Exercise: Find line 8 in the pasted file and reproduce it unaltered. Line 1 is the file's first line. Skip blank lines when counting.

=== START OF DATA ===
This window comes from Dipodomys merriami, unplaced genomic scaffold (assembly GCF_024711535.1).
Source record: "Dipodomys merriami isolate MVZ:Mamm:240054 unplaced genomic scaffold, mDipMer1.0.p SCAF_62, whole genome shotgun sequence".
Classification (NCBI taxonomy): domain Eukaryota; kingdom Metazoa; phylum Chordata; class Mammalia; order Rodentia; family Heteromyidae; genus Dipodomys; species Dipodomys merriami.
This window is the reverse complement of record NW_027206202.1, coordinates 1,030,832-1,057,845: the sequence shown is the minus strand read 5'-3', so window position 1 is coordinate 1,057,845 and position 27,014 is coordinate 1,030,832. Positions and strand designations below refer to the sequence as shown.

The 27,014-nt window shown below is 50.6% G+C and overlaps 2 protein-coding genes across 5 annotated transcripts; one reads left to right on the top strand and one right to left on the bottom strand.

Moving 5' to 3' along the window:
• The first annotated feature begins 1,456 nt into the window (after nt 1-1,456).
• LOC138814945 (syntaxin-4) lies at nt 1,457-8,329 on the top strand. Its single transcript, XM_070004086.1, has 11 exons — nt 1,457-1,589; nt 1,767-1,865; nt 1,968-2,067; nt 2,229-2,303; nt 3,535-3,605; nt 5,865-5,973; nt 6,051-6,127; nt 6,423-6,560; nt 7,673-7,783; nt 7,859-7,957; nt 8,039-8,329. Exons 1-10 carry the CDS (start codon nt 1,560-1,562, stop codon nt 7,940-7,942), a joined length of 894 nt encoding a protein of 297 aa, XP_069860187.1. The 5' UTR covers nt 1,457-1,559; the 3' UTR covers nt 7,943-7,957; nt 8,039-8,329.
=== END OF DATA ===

• LOC138814945 (syntaxin-4) lies at nt 1,457-8,329 on the top strand. Its single transcript, XM_070004086.1, has 11 exons — nt 1,457-1,589; nt 1,767-1,865; nt 1,968-2,067; nt 2,229-2,303; nt 3,535-3,605; nt 5,865-5,973; nt 6,051-6,127; nt 6,423-6,560; nt 7,673-7,783; nt 7,859-7,957; nt 8,039-8,329. Exons 1-10 carry the CDS (start codon nt 1,560-1,562, stop codon nt 7,940-7,942), a joined length of 894 nt encoding a protein of 297 aa, XP_069860187.1. The 5' UTR covers nt 1,457-1,559; the 3' UTR covers nt 7,943-7,957; nt 8,039-8,329.